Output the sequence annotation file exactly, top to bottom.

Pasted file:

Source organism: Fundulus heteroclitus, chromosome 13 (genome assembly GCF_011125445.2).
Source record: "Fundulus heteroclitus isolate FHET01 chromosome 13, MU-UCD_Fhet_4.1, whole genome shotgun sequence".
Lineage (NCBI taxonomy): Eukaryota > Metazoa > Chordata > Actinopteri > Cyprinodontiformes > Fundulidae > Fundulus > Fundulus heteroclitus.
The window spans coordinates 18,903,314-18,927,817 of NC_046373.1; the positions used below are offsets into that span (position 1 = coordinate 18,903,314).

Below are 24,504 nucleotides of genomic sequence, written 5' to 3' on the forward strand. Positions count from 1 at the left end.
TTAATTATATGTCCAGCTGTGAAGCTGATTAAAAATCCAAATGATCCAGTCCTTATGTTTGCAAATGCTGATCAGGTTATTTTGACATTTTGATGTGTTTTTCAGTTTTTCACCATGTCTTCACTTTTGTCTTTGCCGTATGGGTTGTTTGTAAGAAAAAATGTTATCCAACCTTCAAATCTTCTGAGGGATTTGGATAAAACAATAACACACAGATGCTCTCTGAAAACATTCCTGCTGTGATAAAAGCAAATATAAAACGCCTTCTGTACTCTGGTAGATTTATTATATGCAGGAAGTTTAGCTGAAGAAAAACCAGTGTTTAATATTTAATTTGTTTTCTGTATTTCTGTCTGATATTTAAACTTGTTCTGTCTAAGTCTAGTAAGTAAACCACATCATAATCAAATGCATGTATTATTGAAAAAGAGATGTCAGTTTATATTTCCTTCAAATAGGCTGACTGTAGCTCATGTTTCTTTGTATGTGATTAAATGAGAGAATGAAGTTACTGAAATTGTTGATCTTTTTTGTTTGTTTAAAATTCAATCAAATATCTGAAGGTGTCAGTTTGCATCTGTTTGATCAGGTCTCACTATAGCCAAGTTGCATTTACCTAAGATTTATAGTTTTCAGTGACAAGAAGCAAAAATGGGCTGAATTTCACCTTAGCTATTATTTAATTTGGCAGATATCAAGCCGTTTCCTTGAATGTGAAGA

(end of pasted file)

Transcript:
Source organism: Fundulus heteroclitus, chromosome 13 (genome assembly GCF_011125445.2).
Source record: "Fundulus heteroclitus isolate FHET01 chromosome 13, MU-UCD_Fhet_4.1, whole genome shotgun sequence".
Lineage (NCBI taxonomy): Eukaryota > Metazoa > Chordata > Actinopteri > Cyprinodontiformes > Fundulidae > Fundulus > Fundulus heteroclitus.
The window spans coordinates 18,903,314-18,927,817 of NC_046373.1; the positions used below are offsets into that span (position 1 = coordinate 18,903,314).

Below are 24,504 nucleotides of genomic sequence, written 5' to 3' on the forward strand. Positions count from 1 at the left end.
TTAATTATATGTCCAGCTGTGAAGCTGATTAAAAATCCAAATGATCCAGTCCTTATGTTTGCAAATGCTGATCAGGTTATTTTGACATTTTGATGTGTTTTTCAGTTTTTCACCATGTCTTCACTTTTGTCTTTGCCGTATGGGTTGTTTGTAAGAAAAAATGTTATCCAACCTTCAAATCTTCTGAGGGATTTGGATAAAACAATAACACACAGATGCTCTCTGAAAACATTCCTGCTGTGATAAAAGCAAATATAAAACGCCTTCTGTACTCTGGTAGATTTATTATATGCAGGAAGTTTAGCTGAAGAAAAACCAGTGTTTAATATTTAATTTGTTTTCTGTATTTCTGTCTGATATTTAAACTTGTTCTGTCTAAGTCTAGTAAGTAAACCACATCATAATCAAATGCATGTATTATTGAAAAAGAGATGTCAGTTTATATTTCCTTCAAATAGGCTGACTGTAGCTCATGTTTCTTTGTATGTGATTAAATGAGAGAATGAAGTTACTGAAATTGTTGATCTTTTTTGTTTGTTTAAAATTCAATCAAATATCTGAAGGTGTCAGTTTGCATCTGTTTGATCAGGTCTCACTATAGCCAAGTTGCATTTACCTAAGATTTATAGTTTTCAGTGACAAGAAGCAAAAATGGGCTGAATTTCACCTTAGCTATTATTTAATTTGGCAGATATCAAGCCGTTTCCTTGAATGTGAAGA